Approved by the:
Faculty Senate - April 7, 2005|
Administration - *See comments
Board of Regents - no action required
*Comment 1 - I support competitive benefits for University employees, but first have a responsibility to examine the financial implications of implementation. By way of this memorandum, I am charging Vice Presidents Carol Carrier, Richard Pfutzenreuter, and others they deem necessary to develop a cost-benefit analysis of the proposal for my review.
*Comment 2 - The administration supports core principles and objectives outlined in this resolution, and strives to provide competitive benefits for all University employees. At this point in time, the arguments in favor of this particular benefit are not persuasive as it would impact slightly less than 2% of the University's employee population in any given year, representing a markedly unequal benefit for a very small percentage of employees at a time when the University is working to provide competitive benefits that support members of the entire workforce. The President believes that our expanded scholarship initiative represents a stronger approach to supporting the University and its employees.
Resolution on Tuition Benefits
Whereas the University of Minnesota seeks to become one of the three best
public research universities in the world, which aspiration perforce includes
the recruitment and retention of the highest-quality faculty, staff, and
Whereas the University of Minnesota, as a land grant
institution, has as one of its central missions the education of
highly-qualified undergraduate students, and
Whereas the University of
Minnesota benefits from the efforts and commitment of all of its employees,
Whereas University of Minnesota employees, especially as employees of
an institution of higher learning, understand the benefits of higher education
and seek to make them available to their children/dependents, and
the University of Minnesota desires to improve the effectiveness of its
workforce and reduce employment costs by reducing employee turnover,
Whereas the faculty of the University of Minnesota seeks a stronger
sense of community among all employee groups, each of which contributes to the
mission of the University, and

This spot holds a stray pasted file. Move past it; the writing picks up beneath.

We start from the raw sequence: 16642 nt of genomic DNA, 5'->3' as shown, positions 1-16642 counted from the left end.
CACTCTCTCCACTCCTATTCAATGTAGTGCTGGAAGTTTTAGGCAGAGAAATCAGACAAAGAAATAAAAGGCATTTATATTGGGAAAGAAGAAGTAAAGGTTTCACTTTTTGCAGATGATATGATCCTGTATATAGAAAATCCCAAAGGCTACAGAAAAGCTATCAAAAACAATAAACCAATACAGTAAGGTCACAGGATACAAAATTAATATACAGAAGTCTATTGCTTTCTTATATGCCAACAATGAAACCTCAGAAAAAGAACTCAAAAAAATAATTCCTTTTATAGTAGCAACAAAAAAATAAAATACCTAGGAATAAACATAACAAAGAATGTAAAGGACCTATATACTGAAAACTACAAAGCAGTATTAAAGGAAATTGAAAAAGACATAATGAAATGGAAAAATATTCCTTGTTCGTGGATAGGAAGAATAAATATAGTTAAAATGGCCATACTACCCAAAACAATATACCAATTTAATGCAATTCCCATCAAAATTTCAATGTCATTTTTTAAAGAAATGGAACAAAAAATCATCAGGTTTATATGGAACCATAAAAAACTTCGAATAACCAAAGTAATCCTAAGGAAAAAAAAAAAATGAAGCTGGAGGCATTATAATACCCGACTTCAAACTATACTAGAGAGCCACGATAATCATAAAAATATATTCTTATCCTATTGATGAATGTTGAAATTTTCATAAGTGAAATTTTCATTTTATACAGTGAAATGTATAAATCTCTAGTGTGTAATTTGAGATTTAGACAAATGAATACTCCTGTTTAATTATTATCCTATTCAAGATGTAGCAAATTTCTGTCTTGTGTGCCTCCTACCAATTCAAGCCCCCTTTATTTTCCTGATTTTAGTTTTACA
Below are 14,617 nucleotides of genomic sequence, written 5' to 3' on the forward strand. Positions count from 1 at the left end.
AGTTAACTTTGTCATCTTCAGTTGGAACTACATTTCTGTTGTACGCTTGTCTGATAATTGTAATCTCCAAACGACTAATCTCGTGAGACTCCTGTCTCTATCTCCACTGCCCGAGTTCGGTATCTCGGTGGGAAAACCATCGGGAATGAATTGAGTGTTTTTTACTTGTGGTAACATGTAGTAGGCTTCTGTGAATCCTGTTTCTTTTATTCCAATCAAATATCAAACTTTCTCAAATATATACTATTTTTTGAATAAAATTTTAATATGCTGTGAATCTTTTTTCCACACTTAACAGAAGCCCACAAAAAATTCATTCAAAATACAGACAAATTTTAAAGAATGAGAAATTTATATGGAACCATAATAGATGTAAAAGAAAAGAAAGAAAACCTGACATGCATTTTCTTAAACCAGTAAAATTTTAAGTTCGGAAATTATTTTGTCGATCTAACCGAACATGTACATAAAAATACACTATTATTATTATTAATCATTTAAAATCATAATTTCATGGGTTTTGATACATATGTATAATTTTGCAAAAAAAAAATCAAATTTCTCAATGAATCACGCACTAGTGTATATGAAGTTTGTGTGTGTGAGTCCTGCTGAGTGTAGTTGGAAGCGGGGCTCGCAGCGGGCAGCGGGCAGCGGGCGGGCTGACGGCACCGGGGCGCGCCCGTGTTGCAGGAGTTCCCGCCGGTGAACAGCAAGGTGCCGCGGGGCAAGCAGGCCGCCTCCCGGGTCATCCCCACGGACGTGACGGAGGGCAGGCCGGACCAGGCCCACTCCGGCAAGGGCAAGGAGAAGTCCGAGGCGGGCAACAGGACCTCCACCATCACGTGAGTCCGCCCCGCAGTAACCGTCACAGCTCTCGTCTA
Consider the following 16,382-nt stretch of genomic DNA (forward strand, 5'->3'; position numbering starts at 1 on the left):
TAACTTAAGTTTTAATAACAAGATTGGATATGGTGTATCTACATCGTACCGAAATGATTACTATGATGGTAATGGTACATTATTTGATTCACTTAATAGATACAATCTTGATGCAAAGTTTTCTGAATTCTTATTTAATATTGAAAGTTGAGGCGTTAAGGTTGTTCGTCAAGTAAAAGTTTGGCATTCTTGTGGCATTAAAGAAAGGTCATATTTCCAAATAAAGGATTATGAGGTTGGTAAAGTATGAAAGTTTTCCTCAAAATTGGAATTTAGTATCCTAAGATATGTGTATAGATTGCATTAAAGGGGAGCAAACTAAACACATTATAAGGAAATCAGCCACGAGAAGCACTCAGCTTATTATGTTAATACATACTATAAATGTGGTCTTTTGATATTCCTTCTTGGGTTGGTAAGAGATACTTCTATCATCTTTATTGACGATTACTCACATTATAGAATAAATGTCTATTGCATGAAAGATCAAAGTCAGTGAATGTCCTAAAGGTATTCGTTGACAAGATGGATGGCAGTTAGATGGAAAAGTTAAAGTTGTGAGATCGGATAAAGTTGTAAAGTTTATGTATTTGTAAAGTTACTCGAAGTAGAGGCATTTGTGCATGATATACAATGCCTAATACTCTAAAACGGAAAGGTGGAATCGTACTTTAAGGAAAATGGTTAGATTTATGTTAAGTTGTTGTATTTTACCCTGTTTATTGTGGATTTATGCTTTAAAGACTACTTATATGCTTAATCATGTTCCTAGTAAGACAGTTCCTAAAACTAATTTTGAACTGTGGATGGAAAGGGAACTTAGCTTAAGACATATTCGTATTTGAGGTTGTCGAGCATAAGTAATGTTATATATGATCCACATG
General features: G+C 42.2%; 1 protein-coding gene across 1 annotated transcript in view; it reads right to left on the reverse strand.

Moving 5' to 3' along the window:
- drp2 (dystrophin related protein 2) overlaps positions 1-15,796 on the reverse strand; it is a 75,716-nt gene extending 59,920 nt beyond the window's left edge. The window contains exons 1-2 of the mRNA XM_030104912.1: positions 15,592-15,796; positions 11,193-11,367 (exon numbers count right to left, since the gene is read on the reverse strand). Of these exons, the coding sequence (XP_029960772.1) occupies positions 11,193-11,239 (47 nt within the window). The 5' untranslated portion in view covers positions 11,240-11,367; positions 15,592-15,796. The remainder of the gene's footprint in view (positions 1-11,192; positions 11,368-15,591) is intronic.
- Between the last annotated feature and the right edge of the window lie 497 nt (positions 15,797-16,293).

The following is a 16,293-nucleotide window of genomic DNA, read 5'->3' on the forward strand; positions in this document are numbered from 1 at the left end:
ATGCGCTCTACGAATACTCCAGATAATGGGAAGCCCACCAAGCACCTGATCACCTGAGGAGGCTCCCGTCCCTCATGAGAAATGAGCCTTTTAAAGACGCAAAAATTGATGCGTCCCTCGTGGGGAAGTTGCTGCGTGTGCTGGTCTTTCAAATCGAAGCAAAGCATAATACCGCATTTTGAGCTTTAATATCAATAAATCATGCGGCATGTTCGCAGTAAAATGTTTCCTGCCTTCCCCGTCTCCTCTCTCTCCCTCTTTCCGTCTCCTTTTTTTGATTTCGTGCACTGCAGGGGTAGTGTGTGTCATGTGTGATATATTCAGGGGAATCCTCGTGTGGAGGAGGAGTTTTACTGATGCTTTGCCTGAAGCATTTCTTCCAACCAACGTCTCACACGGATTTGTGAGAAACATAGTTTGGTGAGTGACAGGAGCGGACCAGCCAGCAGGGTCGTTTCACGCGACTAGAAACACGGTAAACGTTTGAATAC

Whereas it can be demonstrated that the
inclusion of a partial tuition remission benefit would reduce employment costs
under relatively conservative assumptions, therefore
Be it resolved
--that the Faculty Senate strongly recommends that the
children/dependents of all University employees having accrued 5 or more years
of uninterrupted University service be granted a 50% tuition reduction upon
being regularly admitted to an approved undergraduate program leading to a
--that the tuition reduction apply for the first four
years of a child/dependent's enrollment, during periods in which the
child/dependent student is in good academic standing; and
percentage of tuition covered by the benefit increase by 10% for each additional
year of uninterrupted service through year 10.
Approved by the Faculty
Affairs Committee, March 22, 2005.
was approved by the Senate Committee on Faculty Affairs (SCFA) and the Faculty
Consultative Committee in 2000 and reported to the Faculty Senate for
information at its April 20, 2000 meeting. No tuition benefit has been offered
for dependents of University employees.
The case for the benefit, if
anything, is stronger today than it was five years ago. The competitive
pressures on the University have increased and SCFA is aware of cases where
departments have been unable to retain outstanding faculty members because the
University did not offer a tuition benefit. When most other Big Ten schools,
most private institutions, and the MNSCU institutions offer such a benefit, the
University puts itself at a disadvantage in recruiting both faculty and staff by
failing to offer it as well. Moreover, as the SCFA study at the time
demonstrated, it is likely the University will save money with such a benefit
because it will reduce staff turnover; see the attached analysis.
urges the Faculty Senate to vote in favor of the resolution.